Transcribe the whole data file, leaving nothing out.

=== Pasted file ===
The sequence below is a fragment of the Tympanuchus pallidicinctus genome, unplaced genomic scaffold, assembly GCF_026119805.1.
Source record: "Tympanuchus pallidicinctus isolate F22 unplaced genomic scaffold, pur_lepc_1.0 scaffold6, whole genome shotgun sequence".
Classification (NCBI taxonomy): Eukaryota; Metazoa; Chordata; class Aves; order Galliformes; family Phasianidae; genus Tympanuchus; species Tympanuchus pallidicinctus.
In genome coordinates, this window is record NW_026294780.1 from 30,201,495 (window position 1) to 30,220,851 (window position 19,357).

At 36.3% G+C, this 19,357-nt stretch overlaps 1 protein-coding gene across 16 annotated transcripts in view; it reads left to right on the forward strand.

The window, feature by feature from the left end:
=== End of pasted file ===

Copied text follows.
The sequence below is a fragment of the Tympanuchus pallidicinctus genome, unplaced genomic scaffold, assembly GCF_026119805.1.
Source record: "Tympanuchus pallidicinctus isolate F22 unplaced genomic scaffold, pur_lepc_1.0 scaffold6, whole genome shotgun sequence".
Classification (NCBI taxonomy): Eukaryota; Metazoa; Chordata; class Aves; order Galliformes; family Phasianidae; genus Tympanuchus; species Tympanuchus pallidicinctus.
In genome coordinates, this window is record NW_026294780.1 from 30,201,495 (window position 1) to 30,220,851 (window position 19,357).

At 36.3% G+C, this 19,357-nt stretch overlaps 1 protein-coding gene across 16 annotated transcripts in view; it reads left to right on the forward strand.

The window, feature by feature from the left end: